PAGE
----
Spanish ice cream sees good year of growth

- Last updated on GMT

Related tags: Ice cream, Europe, Spain

Spain's ice cream manufacturers are predicting another good year of
growth in 2004, but without searing temperatures which lifted sales
in 2003, the increase is likely to be rather more modest.

Early forecasts from Spain's ice cream manufacturers' association (AEFH) suggest that the momentum gathered as a result of last year's heatwave has been largely maintained in 2004, although sales are unlikely to reach the same levels of growth.Volumes rose by 5.3 per cent to around 343 million litres, some 8 litres per capita. But this remains well below the European average, roughly in line with colder, northern European countries such as Belgium and Germany and well below the levels seen in France, Portugal and Greece. Consumers in Finland and Sweden, for example, eat around 12 litres per capita, while Irish per capita intake is around 9 litres.

Value sales, meanwhile, rose by 9.3 per cent last year to €1.7 billion, reflecting the fact that impulse products, the most likely to be lifted by hot weather, tend to be the most expensive, added-value products. The association said that Spain has more impulse ice cream outlets than any other European nation: some 400,000, or one for every 100 people, reflecting the importance of the impulse channel.

Indeed, while impulse sales account for around 35 per cent of total volumes, roughly the same as in most other countries, Spain differs from most of its European neighbours in that the take-home sector is far smaller - 34 per cent of sales, well below the EU average - and the horeca sector (hotels, restaurants, catering) is far larger, at 31 per cent.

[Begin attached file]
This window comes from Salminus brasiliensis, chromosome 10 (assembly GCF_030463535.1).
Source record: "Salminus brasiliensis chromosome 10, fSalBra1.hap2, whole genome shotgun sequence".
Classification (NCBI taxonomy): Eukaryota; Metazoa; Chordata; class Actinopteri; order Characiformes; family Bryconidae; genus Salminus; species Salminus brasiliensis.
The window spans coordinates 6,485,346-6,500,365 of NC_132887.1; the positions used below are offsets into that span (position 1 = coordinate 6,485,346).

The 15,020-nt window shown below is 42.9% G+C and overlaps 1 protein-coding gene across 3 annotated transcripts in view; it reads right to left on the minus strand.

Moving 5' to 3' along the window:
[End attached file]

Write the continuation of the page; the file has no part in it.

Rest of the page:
The optimism about 2004 comes despite a poor start to the year, when sales were impacted by bad spring weather, and is based in part on a growing trend towards all-year-round consumption. Ice cream has tended to be viewed primarily as a summer product in Spain, but efforts by manufacturers and the industry association to promote it as a wholesome, flavoursome dessert for consumption at any time of year are beginning to pay off, with a steady increase in volumes through the (albeit lower margin) take-home segment.

Last year saw take-home sales increase by 12.9 per cent in volume and 14.6 per cent in value; in contrast, impulse sales rose 3.4 per cent in volume and 8.6 per cent in value.

Product launches should also keep the momentum going in 2004, AEFH said, with a raft of low-calorie products, snack variants of popular ice cream brands and new exotic flavours keeping consumer interest in the sector high.

The association said it had also worked hard to dispel some of the myths about ice cream - such as its fat content - and has focused much of its promotional material on how to include calcium-rich ice cream as part of a healthy balanced diet.

Related topics: Markets, Ice Cream